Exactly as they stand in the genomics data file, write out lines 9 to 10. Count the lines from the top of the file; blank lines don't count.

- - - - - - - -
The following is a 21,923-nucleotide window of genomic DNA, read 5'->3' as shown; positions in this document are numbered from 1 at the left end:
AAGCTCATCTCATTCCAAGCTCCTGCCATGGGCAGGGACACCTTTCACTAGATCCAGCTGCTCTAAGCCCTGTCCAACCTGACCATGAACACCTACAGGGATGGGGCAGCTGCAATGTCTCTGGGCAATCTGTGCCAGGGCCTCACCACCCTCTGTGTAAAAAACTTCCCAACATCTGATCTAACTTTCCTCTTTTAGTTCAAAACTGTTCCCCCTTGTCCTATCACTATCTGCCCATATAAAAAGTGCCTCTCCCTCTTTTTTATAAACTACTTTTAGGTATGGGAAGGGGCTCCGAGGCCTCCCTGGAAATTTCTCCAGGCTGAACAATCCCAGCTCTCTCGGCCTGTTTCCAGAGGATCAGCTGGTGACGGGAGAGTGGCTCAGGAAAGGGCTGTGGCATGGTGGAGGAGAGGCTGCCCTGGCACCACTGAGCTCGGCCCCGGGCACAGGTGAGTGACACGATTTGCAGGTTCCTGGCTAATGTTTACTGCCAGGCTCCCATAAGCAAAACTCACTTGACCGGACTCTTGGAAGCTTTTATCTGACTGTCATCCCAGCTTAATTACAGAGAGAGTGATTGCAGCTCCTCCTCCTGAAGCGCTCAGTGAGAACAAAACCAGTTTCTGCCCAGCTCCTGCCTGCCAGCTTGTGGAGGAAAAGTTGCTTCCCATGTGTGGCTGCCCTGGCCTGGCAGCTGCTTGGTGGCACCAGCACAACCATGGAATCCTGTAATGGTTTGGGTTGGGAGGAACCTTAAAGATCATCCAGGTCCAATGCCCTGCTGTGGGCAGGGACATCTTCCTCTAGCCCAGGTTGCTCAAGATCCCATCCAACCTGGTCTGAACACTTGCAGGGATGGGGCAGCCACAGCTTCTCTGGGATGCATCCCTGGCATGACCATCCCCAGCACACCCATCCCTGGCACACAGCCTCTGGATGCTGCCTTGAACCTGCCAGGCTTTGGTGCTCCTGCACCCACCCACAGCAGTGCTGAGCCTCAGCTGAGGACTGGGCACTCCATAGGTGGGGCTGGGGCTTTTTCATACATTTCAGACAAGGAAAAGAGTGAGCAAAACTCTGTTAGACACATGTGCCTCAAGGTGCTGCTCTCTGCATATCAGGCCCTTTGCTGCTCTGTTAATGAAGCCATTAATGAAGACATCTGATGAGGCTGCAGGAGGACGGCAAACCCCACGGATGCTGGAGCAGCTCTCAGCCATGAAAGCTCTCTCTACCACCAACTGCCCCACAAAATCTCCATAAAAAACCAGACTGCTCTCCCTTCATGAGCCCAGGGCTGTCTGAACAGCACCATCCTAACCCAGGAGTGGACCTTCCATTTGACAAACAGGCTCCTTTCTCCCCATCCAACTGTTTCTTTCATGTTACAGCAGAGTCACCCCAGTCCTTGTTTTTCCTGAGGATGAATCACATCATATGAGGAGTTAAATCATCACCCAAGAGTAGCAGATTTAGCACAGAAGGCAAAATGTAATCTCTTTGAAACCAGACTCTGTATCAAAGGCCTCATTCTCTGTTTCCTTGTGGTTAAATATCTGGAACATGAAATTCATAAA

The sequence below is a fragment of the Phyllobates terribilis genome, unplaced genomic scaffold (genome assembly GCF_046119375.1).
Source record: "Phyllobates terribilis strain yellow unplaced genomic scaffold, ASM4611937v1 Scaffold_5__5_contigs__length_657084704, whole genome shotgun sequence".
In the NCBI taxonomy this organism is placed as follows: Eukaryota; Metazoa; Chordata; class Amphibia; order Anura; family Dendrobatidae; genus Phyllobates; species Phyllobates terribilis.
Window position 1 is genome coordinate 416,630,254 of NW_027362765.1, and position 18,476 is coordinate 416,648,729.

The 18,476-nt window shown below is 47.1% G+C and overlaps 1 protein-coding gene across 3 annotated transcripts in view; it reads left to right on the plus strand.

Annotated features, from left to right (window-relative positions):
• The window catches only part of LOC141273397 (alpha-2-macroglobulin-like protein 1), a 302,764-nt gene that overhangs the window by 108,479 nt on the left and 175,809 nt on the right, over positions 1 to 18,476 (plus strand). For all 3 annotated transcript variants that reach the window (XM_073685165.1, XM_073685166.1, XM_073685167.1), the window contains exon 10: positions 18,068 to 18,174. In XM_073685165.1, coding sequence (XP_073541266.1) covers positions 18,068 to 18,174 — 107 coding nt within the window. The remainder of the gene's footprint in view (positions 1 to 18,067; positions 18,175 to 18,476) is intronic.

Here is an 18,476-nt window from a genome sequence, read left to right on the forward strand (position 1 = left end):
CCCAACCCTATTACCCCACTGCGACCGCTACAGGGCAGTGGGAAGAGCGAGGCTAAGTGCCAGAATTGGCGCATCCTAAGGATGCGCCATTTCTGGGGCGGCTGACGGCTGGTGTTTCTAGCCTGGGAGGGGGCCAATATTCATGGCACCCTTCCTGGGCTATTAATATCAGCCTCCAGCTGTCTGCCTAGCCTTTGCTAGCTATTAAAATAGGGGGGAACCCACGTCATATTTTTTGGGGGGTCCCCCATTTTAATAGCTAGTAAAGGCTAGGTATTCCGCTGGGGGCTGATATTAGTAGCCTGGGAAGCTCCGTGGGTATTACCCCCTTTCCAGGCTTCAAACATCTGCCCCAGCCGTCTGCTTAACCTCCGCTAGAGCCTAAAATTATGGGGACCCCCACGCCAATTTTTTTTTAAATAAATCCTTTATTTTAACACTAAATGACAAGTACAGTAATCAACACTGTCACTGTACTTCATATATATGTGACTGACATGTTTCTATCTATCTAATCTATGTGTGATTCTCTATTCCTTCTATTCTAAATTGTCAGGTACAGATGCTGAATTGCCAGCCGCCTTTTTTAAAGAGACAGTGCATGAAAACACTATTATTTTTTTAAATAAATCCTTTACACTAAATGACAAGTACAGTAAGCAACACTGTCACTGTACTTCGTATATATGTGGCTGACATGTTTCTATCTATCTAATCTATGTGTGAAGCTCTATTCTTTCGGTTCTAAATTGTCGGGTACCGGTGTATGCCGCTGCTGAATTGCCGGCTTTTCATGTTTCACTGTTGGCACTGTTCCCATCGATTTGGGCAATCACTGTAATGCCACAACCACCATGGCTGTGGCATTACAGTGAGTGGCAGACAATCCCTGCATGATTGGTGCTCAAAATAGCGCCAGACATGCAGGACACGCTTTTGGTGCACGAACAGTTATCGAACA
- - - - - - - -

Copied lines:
• The window catches only part of LOC141273397 (alpha-2-macroglobulin-like protein 1), a 302,764-nt gene that overhangs the window by 108,479 nt on the left and 175,809 nt on the right, over positions 1 to 18,476 (plus strand). For all 3 annotated transcript variants that reach the window (XM_073685165.1, XM_073685166.1, XM_073685167.1), the window contains exon 10: positions 18,068 to 18,174. In XM_073685165.1, coding sequence (XP_073541266.1) covers positions 18,068 to 18,174 — 107 coding nt within the window. The remainder of the gene's footprint in view (positions 1 to 18,067; positions 18,175 to 18,476) is intronic.

Here is an 18,476-nt window from a genome sequence, read left to right on the forward strand (position 1 = left end):